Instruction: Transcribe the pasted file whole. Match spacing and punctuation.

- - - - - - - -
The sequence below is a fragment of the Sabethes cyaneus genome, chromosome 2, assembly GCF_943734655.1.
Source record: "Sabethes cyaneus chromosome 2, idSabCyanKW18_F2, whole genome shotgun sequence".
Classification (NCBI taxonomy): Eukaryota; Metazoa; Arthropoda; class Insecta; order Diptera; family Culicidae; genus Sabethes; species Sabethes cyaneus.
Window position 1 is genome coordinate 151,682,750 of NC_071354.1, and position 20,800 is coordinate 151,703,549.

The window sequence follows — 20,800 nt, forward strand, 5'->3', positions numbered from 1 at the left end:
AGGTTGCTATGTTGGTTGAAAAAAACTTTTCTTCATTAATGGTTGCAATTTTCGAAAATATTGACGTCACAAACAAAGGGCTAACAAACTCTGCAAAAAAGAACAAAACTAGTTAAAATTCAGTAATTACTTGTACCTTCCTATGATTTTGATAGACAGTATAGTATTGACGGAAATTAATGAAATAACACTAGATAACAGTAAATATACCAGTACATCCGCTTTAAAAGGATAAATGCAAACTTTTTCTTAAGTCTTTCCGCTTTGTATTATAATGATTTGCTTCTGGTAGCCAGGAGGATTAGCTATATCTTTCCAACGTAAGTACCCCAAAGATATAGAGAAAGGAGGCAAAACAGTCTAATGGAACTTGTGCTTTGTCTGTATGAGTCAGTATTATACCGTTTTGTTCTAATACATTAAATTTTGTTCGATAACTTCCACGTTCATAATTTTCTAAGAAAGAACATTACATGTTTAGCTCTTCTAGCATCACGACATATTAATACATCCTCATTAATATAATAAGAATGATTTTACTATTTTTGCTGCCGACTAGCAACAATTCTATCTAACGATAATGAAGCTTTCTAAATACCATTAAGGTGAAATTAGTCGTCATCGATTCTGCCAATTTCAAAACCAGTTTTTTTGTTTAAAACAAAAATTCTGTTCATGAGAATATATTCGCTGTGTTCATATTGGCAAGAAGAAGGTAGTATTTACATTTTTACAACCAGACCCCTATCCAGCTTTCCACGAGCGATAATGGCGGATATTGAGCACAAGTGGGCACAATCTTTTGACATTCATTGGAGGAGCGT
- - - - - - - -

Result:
The sequence below is a fragment of the Sabethes cyaneus genome, chromosome 2, assembly GCF_943734655.1.
Source record: "Sabethes cyaneus chromosome 2, idSabCyanKW18_F2, whole genome shotgun sequence".
Classification (NCBI taxonomy): Eukaryota; Metazoa; Arthropoda; class Insecta; order Diptera; family Culicidae; genus Sabethes; species Sabethes cyaneus.
Window position 1 is genome coordinate 151,682,750 of NC_071354.1, and position 20,800 is coordinate 151,703,549.

The window sequence follows — 20,800 nt, forward strand, 5'->3', positions numbered from 1 at the left end:
AGGTTGCTATGTTGGTTGAAAAAAACTTTTCTTCATTAATGGTTGCAATTTTCGAAAATATTGACGTCACAAACAAAGGGCTAACAAACTCTGCAAAAAAGAACAAAACTAGTTAAAATTCAGTAATTACTTGTACCTTCCTATGATTTTGATAGACAGTATAGTATTGACGGAAATTAATGAAATAACACTAGATAACAGTAAATATACCAGTACATCCGCTTTAAAAGGATAAATGCAAACTTTTTCTTAAGTCTTTCCGCTTTGTATTATAATGATTTGCTTCTGGTAGCCAGGAGGATTAGCTATATCTTTCCAACGTAAGTACCCCAAAGATATAGAGAAAGGAGGCAAAACAGTCTAATGGAACTTGTGCTTTGTCTGTATGAGTCAGTATTATACCGTTTTGTTCTAATACATTAAATTTTGTTCGATAACTTCCACGTTCATAATTTTCTAAGAAAGAACATTACATGTTTAGCTCTTCTAGCATCACGACATATTAATACATCCTCATTAATATAATAAGAATGATTTTACTATTTTTGCTGCCGACTAGCAACAATTCTATCTAACGATAATGAAGCTTTCTAAATACCATTAAGGTGAAATTAGTCGTCATCGATTCTGCCAATTTCAAAACCAGTTTTTTTGTTTAAAACAAAAATTCTGTTCATGAGAATATATTCGCTGTGTTCATATTGGCAAGAAGAAGGTAGTATTTACATTTTTACAACCAGACCCCTATCCAGCTTTCCACGAGCGATAATGGCGGATATTGAGCACAAGTGGGCACAATCTTTTGACATTCATTGGAGGAGCGT